Video: Dr. William Dick from the BC Ambulance Service defends the resource allocation plan and explains the reasons behind an external review.
VANCOUVER – The latest response plan implemented by BC Emergency Health Services has received a healthy endorsement from a former paramedic and expert on emergency care, but a fire chief says patients are now waiting almost twice as long for an ambulance.
Alan Craig’s report on the Emergency Health Services resource allocation plan finds patients’ needs are being met and B.C. is a leader among emergency medical service systems.
The ambulance service recently downgraded its response to 39 types of calls, dropping them from emergency to routine, saying that would ensure the most severe cases get priority.
Craig said Friday that dispatching first responders is most useful and cost effective for time-sensitive incidents requiring care such as CPR, while lights-and-siren responses to reports of crashes, broken bones or chest pain simply raise the risk to responders and the public.
However, Surrey’s fire chief Len Garis says the changes that were implemented last October mean patients are waiting too long for medical help.
“We started getting flooded with complaints by both the public and our first responders that were arriving at these calls, finding patients in circumstances that they believed should have been (categorized) as a greater urgency,” Garis said.
“We’re going there thinking it’s one thing and it’s turning out to be something else that’s quite serious,” he said.
“Our biggest concern is that the two largest cities in British Columbia weren’t consulted about this and we invest significant resources toward this situation,” he said referring to Vancouver and Surrey.
“We’ve met with the officials and we’ve explained to them that we wanted to be part of this and understand the data and how the methodology was taking place.”
He said 60 per cent of Surrey firefighters’ calls are as first responders, and they’re frustrated about waiting longer for ambulances to show up.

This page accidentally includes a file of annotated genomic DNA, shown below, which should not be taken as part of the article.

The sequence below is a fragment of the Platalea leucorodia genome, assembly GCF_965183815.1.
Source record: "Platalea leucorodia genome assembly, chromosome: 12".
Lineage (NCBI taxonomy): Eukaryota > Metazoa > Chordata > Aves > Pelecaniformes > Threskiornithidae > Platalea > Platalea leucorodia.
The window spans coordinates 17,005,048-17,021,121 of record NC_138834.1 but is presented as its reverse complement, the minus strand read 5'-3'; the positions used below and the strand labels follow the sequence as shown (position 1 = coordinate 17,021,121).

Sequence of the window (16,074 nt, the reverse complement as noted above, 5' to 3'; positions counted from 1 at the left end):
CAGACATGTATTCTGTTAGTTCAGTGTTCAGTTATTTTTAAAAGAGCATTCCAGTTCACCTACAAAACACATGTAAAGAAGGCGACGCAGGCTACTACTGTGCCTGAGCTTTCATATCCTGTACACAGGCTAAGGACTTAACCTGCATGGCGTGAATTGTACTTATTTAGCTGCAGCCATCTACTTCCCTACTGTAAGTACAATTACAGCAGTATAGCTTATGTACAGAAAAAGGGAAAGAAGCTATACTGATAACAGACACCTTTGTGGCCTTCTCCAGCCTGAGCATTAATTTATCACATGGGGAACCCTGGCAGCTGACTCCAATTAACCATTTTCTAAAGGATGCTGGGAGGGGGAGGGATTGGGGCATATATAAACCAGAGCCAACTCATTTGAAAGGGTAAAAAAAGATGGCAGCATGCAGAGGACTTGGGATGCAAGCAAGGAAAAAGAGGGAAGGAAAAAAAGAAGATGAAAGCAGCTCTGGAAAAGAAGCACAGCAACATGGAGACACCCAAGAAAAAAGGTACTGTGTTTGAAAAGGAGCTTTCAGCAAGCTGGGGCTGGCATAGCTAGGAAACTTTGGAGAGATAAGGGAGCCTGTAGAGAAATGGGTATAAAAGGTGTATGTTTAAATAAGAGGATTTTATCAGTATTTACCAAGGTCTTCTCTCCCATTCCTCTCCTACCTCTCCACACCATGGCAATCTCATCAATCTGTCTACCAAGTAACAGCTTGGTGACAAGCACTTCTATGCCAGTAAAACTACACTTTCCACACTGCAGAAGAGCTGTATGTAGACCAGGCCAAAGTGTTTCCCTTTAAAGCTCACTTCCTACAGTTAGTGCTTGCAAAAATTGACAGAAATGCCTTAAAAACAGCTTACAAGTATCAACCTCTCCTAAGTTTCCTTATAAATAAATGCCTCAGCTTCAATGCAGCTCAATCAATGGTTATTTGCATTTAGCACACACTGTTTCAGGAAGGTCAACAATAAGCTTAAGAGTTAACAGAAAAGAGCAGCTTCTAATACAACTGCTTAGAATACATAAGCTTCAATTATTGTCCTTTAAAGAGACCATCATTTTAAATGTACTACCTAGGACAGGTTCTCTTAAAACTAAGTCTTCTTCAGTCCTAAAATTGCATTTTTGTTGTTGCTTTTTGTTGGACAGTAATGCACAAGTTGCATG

“It might have been things like a senior on the floor with a broken hip, suffering from extreme, excruciating pain and the ambulance was diverted or delayed.”
Martha Dow, associate professor in the Department of Social, Cultural and Media at the University of the Fraser Valley, said wait times for ambulances have gone from 11 minutes to almost 18 minutes on 74 types of code 2 calls, but have improved slightly for code 3 calls, which require lights and sirens.
Dow, whose study was released last month, said that in many cases firefighters have ended up calling dispatch to ask for a call to be upgraded to code 3.
“They’re on scene and saying, ‘No, this wasn’t coded properly,'” she said in an interview.
Dow said more information is needed on outcomes after patients are handed off to paramedics, and from the Insurance Corp. of BC about the number of crashes involving ambulances responding to calls to verify Craig’s claims.
Dr. William Dick, vice-president of medical programs at BC Emergency Health Services, said his findings indicate that response times have increased by an average of six minutes since October for code 2 incidents while they have decreased for patients with more critical needs.
He said that of the 114,000 patients who have been transported by ambulance up to the end of March, firefighters have forwarded complaints about 125 injured patients who were not in critical condition.
“First-responder groups felt there was either an error in coding or there was a delayed response,” said Dick, adding he has reviewed about 100 of the cases so far and has no concerns that patients’ safety was jeopardized.
“I haven’t seen anything that caused me concern,” said Dick, who is also an emergency-room physician at Surrey Memorial Hospital.
Craig said his findings are not based on opinions but rather on 630,000 recent medical calls from patients across B.C.
While Craig said there is no medical benefit to firefighters attending some calls and such responses depend on municipalities’ decisions, the new ambulance plan has increased the number of firefighters responding to emergency calls.
He said firefighters in B.C. would respond to about 31 per cent of emergency calls, but firefighter response is much lower in Ontario, with attendance at less than 20 per cent of calls in Toronto, for example.
“What we have here, I think, is a medically proven, scientifically founded process which I’m pleased to recommend to the B.C. government.”